Project participants: ICE Fluxes

Arild Sundfjord

Photo: Norwegian Polar Institute

Arild Sundfjord

Research scientist, physical oceanography, Norwegian Polar Institute

Upper-ocean vertical mixing processes are highly important for ocean dynamics on a wide range of scales. Turbulence affects stratification and ice melt and formation, and thus also contributes to the horizontal density gradients that are important for the large-scale oceanic circulation. In addition to vertical exchange of heat and salt, nutrients for primary production and dissolved CO2 are among the other important constituents that are affected by varying vertical mixing driven by wind, tidal current shear, internal waves etc.

Field studies linking vertical processes with their driving forces and the resulting impact on biology and chemistry are important. I also work with regional- and local-scale numerical ocean modeling, including ice and biological modules, with the goal of improvement of vertical parameterizations as well as better understanding of fundamental exchange processes in Arctic regions.

Mats Granskog

Photo: Norwegian Polar Institute

Mats Granskog

Research scientist, Norwegian Polar Institute

I have been at the Norwegian Polar Institute since 2008 working mainly on sea ice geophysics related research.
But I have also been working on sea ice and ocean biogeochemistry and interested in the coupling of physical-biological-chemical processes in ice covered waters, and especially in (organic) carbon cycling in the Arctic Ocean. The core of my work is data collected during field work, and the subsequent analyses of samples and data. I have done many field work campaigns in the Baltic Sea, the Canadian Arctic, on Svalbard, and Antarctica.

In ICE Fluxes I am mostly interested to study how solar radiation interacts with snow, sea ice and the ocean, and how this changes with changing ice conditions and how this will impact the functioning of the Arctic system. I also want to look into how the ice associated ecosystem (mainly algae) respond to the changes in the physical environment in collaboration with ICE Ecosystems.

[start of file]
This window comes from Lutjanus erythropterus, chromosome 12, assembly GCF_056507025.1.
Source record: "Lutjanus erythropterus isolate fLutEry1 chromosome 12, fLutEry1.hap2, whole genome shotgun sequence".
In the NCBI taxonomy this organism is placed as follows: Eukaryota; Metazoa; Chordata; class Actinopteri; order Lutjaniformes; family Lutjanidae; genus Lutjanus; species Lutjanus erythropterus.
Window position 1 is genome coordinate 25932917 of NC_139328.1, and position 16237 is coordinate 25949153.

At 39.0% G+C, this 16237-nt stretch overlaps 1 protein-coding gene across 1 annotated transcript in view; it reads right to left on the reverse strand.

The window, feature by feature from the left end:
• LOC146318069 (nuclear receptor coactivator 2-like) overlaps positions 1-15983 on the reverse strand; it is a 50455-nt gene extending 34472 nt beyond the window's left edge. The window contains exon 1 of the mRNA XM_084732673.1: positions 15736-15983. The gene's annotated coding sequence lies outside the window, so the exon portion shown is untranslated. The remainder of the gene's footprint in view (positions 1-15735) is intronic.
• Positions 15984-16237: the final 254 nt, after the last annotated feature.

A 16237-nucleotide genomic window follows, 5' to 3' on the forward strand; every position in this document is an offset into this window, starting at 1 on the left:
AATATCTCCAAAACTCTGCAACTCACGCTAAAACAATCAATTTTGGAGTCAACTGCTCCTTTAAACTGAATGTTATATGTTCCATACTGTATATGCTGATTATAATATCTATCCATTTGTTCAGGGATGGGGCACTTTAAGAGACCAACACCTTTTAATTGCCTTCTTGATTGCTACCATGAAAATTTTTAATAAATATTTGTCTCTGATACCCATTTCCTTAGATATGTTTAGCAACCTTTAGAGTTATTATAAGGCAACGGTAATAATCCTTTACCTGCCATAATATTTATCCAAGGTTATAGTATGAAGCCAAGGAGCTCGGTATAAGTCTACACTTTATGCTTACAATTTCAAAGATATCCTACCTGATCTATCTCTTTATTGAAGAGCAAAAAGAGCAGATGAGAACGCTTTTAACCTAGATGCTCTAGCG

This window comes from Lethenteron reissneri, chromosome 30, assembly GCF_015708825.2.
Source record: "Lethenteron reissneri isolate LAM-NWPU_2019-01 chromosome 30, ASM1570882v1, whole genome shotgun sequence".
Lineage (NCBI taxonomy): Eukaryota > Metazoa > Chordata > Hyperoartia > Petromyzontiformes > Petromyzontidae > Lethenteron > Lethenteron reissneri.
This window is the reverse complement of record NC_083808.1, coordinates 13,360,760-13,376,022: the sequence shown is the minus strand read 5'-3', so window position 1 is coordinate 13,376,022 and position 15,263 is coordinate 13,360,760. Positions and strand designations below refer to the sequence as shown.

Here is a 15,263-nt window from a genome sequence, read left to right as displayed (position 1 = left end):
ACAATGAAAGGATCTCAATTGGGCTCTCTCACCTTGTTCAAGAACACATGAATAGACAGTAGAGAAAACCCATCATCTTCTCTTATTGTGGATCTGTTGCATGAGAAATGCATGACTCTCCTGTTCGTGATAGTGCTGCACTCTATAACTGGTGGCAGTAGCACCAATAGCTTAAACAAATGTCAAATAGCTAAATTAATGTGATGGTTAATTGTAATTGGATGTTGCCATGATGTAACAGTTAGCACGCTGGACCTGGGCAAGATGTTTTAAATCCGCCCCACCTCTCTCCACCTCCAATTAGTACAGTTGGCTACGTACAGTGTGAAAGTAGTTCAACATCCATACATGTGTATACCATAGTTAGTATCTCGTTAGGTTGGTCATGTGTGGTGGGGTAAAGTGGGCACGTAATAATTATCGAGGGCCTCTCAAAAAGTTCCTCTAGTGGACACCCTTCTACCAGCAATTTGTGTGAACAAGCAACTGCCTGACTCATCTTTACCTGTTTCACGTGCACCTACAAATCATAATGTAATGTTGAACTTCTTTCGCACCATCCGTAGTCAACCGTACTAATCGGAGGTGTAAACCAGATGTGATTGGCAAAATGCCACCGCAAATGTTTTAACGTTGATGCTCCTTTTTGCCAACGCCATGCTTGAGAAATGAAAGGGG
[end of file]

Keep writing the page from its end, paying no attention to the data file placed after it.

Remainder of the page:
Another part of my research is using observations in Fram Strait to understand how effective remineralisation of allochthonous carbon is in the Arctic Ocean and look at the fluxes of carbon to the North Atlantic.

Vladimir Pavlov

Photo: Norwegian Polar Institute

Vladimir Pavlov

Research scientist, oceanography, Norwegian Polar Institute

I have worked as a physical oceanographer in Polar Regions during the last 40 years. From 1971 to 1998 I was employed at the Arctic and Antarctic Research Institute (St. Petersburg, Russia). Since 1999 I have been working at the Norwegian Polar Institute.

Most of my research projects have dealt with studying of the spatial and temporal variability of thermohaline structure and water and ice dynamic of the Arctic Ocean and Nordic Seas with the special interest in the Fram Strait, Barents and Kara seas region; modelling of the water circulation and sea level elevation in the Arctic Ocean; transport, transformation and accumulation of the contaminants in the Arctic Ocean and Arctic seas.

Edmond Hansen

Photo: Norwegian Polar Institute

Edmond Hansen

Research scientist, oceanography, Norwegian Polar Institute

I am an oceanographer and sea ice physicist. My main interests are observing the exchanges between the Arctic Ocean and the sub-polar seas through Fram Strait, and linking the variability of these exchanges to large scale change.

Under ICE Fluxes I'm working with the Arctic Ocean freshwater budget using tracers, and changes in the Arctic sea ice cover as observed by moored upward looking sonars under the Transpolar Drift where it exits the Arctic in Fram Strait. The work is carried out by deploying moorings across the East Greenland Current and on the North East Greenland Shelf region, and by doing annual/biannual CTD, LADCP and tracers sections. The work is carried out with Lance in summer, and by KV Svalbard and helicopter in winter.

I have been with the Norwegian Polar Institute since 1998.